Penalty Kill Save Percentage

If you're an avid reader of someone like Gabriel Desjardins, Tyler Dellow or Jonathan Willis you've already heard quite a lot about players and teams regressing to the mean.  One such study was done by Tyler Dellow who looked at goaltending while on the penalty kill and found that goalies who had a high save percentage one year tended to regress in the following season.  About this time last season I looked at goalies who had jumped out to a very good save percentage while penalty killing and predicted that they would, as a group, regress toward the mean and by the end of the year, each of the eight goaltenders who had started the year with a save percentage above .900 had seen their PK save percentage fall. Now, some fell further than others but a very high save percentage on the PK is an indication that a goaltender's overall save percentage has a good chance of declining as the season goes on and a very low save percentage on the PK is an indication that a goaltender's overall save percentage has a good chance of increasing as the season goes on. So which goalies have benefited by a high save percentage while penalty killing so far this season?  We'll look at that after the jump.

For this study I looked at goalies who had faced at least 60 shots (mostly so that the study would be maximally relevant to the Oilers.  60 shots really isn't very many).  One thing Tyler noted in his study was that a historical average for save percentage on the PK is about .866.  I like to calculate "goals saved above/below average" and the number I'm using for "average" is that .866 figure.  The two tables below are the goalies with a PK save percentage above .900, followed by goalies with a PK save percentage below .840.  We should expect these goaltenders to regress somewhat toward .866 as the season goes on:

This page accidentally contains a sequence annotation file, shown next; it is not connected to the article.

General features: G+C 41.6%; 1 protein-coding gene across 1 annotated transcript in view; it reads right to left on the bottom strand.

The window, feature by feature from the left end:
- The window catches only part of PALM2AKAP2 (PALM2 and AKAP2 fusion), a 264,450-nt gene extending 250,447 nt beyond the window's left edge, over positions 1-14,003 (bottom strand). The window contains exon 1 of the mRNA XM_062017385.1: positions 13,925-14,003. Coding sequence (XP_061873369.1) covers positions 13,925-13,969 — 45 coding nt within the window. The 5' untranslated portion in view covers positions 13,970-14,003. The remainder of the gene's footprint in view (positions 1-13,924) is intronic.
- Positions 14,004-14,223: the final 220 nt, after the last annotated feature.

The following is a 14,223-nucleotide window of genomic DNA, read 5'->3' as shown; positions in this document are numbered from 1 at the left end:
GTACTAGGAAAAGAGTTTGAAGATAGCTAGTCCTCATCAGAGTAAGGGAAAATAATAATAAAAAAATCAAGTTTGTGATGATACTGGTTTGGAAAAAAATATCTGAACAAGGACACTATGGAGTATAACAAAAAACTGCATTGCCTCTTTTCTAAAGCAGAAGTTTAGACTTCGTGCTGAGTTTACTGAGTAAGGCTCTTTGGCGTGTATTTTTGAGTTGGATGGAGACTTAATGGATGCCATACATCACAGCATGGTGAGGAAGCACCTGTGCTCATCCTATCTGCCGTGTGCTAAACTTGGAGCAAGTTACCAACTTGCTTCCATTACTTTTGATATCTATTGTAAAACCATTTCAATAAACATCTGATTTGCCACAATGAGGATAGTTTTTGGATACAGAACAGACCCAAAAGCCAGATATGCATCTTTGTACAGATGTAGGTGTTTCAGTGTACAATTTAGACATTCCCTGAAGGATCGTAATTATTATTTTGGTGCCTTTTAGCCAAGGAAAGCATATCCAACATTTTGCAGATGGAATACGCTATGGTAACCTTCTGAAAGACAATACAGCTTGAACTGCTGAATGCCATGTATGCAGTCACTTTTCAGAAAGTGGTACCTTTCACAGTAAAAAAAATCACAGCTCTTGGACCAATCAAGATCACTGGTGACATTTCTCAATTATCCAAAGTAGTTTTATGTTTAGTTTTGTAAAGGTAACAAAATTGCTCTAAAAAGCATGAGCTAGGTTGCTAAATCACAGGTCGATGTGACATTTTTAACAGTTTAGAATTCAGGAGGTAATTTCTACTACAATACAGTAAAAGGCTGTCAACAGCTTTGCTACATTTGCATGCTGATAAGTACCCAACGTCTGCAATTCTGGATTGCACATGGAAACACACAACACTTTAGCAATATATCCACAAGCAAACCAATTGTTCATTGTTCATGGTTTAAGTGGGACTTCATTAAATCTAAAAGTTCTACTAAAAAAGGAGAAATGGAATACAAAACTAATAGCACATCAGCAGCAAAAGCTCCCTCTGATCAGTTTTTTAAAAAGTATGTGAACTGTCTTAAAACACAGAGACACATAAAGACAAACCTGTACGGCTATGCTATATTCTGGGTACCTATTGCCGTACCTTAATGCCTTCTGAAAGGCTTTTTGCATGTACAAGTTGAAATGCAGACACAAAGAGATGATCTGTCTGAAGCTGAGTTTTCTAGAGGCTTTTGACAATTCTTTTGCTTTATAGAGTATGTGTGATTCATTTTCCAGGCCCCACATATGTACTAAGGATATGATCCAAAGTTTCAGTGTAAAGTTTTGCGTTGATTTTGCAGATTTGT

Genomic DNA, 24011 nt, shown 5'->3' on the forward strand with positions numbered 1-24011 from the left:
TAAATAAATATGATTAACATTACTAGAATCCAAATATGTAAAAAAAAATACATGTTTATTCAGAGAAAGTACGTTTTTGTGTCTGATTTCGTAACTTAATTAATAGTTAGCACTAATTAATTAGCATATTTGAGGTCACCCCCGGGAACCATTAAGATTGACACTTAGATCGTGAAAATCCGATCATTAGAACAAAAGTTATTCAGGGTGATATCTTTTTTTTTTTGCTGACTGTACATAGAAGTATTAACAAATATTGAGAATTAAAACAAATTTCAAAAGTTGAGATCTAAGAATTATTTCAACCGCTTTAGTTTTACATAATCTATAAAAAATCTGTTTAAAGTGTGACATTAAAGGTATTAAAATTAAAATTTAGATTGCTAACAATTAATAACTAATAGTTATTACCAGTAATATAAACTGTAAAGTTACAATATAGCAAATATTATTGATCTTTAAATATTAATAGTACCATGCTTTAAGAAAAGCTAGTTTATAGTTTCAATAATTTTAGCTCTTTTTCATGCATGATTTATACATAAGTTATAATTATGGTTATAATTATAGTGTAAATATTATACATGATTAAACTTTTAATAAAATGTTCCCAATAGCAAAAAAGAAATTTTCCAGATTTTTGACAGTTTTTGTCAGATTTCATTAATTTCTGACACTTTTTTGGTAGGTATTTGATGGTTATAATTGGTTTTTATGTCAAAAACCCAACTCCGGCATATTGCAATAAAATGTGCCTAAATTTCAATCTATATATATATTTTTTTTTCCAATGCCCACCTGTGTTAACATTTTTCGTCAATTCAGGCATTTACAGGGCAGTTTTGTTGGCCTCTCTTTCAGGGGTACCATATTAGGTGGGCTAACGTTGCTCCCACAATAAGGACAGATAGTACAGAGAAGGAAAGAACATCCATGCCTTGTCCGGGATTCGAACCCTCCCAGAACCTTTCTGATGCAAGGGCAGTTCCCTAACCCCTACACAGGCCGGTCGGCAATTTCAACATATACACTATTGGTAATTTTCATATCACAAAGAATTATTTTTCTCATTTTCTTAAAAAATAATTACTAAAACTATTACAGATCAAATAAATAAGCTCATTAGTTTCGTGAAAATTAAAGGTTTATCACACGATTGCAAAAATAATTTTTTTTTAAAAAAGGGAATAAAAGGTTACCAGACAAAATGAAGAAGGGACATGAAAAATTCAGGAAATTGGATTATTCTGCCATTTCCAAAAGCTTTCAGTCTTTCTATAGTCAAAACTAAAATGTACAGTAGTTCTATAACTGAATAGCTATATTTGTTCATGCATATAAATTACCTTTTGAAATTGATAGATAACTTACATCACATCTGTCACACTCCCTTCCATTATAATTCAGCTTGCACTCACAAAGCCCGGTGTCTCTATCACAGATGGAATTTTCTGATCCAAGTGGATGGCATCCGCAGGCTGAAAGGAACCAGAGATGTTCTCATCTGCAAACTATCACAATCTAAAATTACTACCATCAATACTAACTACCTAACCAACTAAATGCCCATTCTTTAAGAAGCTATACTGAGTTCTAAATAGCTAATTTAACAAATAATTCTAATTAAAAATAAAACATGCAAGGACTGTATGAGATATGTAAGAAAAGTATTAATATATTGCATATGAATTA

Pk_save_percentage_2009-10_1_medium

 

Pk_save_percentage_2009-10_2_medium

Now, I'm not trying to say is that there is no skill at all involved in save percentage while penalty killing. Surely there are some goalies who are good at it and others who are poor.  Nevertheless, there are very few goalies who are this good and very few goalies who are this bad and there have been quite a few goaltenders who have jumped from one category to the other. 

Last season only five goaltenders finished the year with a save percentage over .900 while facing over 100 shots.  There were five others in 2007-08.  On the other side, only eight goalies were worse than .840 over at least 100 shots last season and only six were worse than .840 over in 2007-08.  Four goalies (Dan Ellis, Patrick Lalime, Alex Auld and Mathieu Garon) were on the "best" list one season and on the "worst" list in the other.  So far this season we're seeing a very similar phenomenon.  Jonas Hiller was on the "best" list in 2007-08 and is on the "worst" list so far this year.  Brian Elliott was on the "worst" list last season but is on "best" list so far this year.  There's a huge amount of variance, likely because the goalies are facing so few shots.  This makes it very difficult to determine a goaltender's true skill, especially since it's quite difficult to know the exact impact the rest of the penalty killing unit has on the goaltender's performance.

So how will regression impact the Oilers?  Well, Jeff Deslauriers' EV save percentage on .916 is currently tied for 33rd in the league (minimum of 100 shots) and if that ends up being a true indicator of his skill level, the Oilers aren't likely to be very happy.  But at least they're not the Thrashers.  Atlanta has really been leaning on Ondrej Pavelec so far this season and his overall save percentage of .914 looks respectable.  However, as we can see in the table above, that's largely a product of his save percentage while penalty killing.  At EV his save percentage of .908 is tied for 42nd.  The Thrashers will likely need to have better goaltending than that if they hope to make the second season since, as a team, they've regularly been outshot.

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